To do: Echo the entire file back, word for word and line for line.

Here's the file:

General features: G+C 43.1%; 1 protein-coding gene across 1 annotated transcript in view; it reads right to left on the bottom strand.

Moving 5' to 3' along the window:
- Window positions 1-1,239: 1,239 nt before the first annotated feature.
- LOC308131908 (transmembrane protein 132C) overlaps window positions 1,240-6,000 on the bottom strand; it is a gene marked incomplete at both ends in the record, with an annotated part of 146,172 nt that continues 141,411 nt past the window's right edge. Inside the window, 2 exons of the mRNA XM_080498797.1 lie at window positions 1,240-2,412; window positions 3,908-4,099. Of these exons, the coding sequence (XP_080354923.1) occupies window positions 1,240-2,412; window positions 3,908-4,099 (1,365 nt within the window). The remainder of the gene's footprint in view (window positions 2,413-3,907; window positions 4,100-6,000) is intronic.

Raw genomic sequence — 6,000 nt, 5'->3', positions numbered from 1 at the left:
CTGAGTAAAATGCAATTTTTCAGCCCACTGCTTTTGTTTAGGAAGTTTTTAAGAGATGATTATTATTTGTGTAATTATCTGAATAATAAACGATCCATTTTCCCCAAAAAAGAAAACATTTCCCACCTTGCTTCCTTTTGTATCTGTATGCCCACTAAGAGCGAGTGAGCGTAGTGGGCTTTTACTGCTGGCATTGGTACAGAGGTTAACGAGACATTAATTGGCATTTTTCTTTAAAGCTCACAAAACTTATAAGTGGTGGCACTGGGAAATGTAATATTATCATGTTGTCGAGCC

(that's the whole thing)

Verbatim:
General features: G+C 43.1%; 1 protein-coding gene across 1 annotated transcript in view; it reads right to left on the bottom strand.

Moving 5' to 3' along the window:
- Window positions 1-1,239: 1,239 nt before the first annotated feature.
- LOC308131908 (transmembrane protein 132C) overlaps window positions 1,240-6,000 on the bottom strand; it is a gene marked incomplete at both ends in the record, with an annotated part of 146,172 nt that continues 141,411 nt past the window's right edge. Inside the window, 2 exons of the mRNA XM_080498797.1 lie at window positions 1,240-2,412; window positions 3,908-4,099. Of these exons, the coding sequence (XP_080354923.1) occupies window positions 1,240-2,412; window positions 3,908-4,099 (1,365 nt within the window). The remainder of the gene's footprint in view (window positions 2,413-3,907; window positions 4,100-6,000) is intronic.

Raw genomic sequence — 6,000 nt, 5'->3', positions numbered from 1 at the left:
CTGAGTAAAATGCAATTTTTCAGCCCACTGCTTTTGTTTAGGAAGTTTTTAAGAGATGATTATTATTTGTGTAATTATCTGAATAATAAACGATCCATTTTCCCCAAAAAAGAAAACATTTCCCACCTTGCTTCCTTTTGTATCTGTATGCCCACTAAGAGCGAGTGAGCGTAGTGGGCTTTTACTGCTGGCATTGGTACAGAGGTTAACGAGACATTAATTGGCATTTTTCTTTAAAGCTCACAAAACTTATAAGTGGTGGCACTGGGAAATGTAATATTATCATGTTGTCGAGCC